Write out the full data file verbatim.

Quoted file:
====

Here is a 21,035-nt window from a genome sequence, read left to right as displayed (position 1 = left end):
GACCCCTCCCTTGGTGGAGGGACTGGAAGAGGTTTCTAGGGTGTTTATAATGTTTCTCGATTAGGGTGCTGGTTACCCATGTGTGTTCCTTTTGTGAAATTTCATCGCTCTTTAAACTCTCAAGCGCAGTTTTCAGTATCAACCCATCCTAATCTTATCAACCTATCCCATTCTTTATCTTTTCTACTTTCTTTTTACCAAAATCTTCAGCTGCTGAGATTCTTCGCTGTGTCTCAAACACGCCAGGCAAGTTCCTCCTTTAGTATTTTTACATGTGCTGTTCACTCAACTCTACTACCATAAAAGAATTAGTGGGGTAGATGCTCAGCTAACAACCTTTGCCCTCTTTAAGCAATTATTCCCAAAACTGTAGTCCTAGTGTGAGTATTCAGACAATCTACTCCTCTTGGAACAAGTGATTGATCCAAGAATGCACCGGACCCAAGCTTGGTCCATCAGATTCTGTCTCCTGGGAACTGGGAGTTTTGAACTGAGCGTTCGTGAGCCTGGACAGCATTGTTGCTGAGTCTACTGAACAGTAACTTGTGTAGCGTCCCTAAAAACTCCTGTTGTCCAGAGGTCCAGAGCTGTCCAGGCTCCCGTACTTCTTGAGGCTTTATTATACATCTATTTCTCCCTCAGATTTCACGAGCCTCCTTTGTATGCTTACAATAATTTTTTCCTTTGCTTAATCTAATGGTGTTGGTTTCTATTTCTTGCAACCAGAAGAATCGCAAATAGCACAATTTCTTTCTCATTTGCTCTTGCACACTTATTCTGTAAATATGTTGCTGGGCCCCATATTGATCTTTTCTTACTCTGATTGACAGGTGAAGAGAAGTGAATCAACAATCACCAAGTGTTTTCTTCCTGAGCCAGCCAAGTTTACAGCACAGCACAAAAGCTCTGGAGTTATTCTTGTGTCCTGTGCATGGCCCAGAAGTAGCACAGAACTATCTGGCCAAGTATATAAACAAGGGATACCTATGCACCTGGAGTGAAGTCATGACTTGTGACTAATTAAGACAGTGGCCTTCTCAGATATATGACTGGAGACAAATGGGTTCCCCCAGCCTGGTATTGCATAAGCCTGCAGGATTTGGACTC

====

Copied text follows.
Here is a 21,035-nt window from a genome sequence, read left to right as displayed (position 1 = left end):
GACCCCTCCCTTGGTGGAGGGACTGGAAGAGGTTTCTAGGGTGTTTATAATGTTTCTCGATTAGGGTGCTGGTTACCCATGTGTGTTCCTTTTGTGAAATTTCATCGCTCTTTAAACTCTCAAGCGCAGTTTTCAGTATCAACCCATCCTAATCTTATCAACCTATCCCATTCTTTATCTTTTCTACTTTCTTTTTACCAAAATCTTCAGCTGCTGAGATTCTTCGCTGTGTCTCAAACACGCCAGGCAAGTTCCTCCTTTAGTATTTTTACATGTGCTGTTCACTCAACTCTACTACCATAAAAGAATTAGTGGGGTAGATGCTCAGCTAACAACCTTTGCCCTCTTTAAGCAATTATTCCCAAAACTGTAGTCCTAGTGTGAGTATTCAGACAATCTACTCCTCTTGGAACAAGTGATTGATCCAAGAATGCACCGGACCCAAGCTTGGTCCATCAGATTCTGTCTCCTGGGAACTGGGAGTTTTGAACTGAGCGTTCGTGAGCCTGGACAGCATTGTTGCTGAGTCTACTGAACAGTAACTTGTGTAGCGTCCCTAAAAACTCCTGTTGTCCAGAGGTCCAGAGCTGTCCAGGCTCCCGTACTTCTTGAGGCTTTATTATACATCTATTTCTCCCTCAGATTTCACGAGCCTCCTTTGTATGCTTACAATAATTTTTTCCTTTGCTTAATCTAATGGTGTTGGTTTCTATTTCTTGCAACCAGAAGAATCGCAAATAGCACAATTTCTTTCTCATTTGCTCTTGCACACTTATTCTGTAAATATGTTGCTGGGCCCCATATTGATCTTTTCTTACTCTGATTGACAGGTGAAGAGAAGTGAATCAACAATCACCAAGTGTTTTCTTCCTGAGCCAGCCAAGTTTACAGCACAGCACAAAAGCTCTGGAGTTATTCTTGTGTCCTGTGCATGGCCCAGAAGTAGCACAGAACTATCTGGCCAAGTATATAAACAAGGGATACCTATGCACCTGGAGTGAAGTCATGACTTGTGACTAATTAAGACAGTGGCCTTCTCAGATATATGACTGGAGACAAATGGGTTCCCCCAGCCTGGTATTGCATAAGCCTGCAGGATTTGGACTC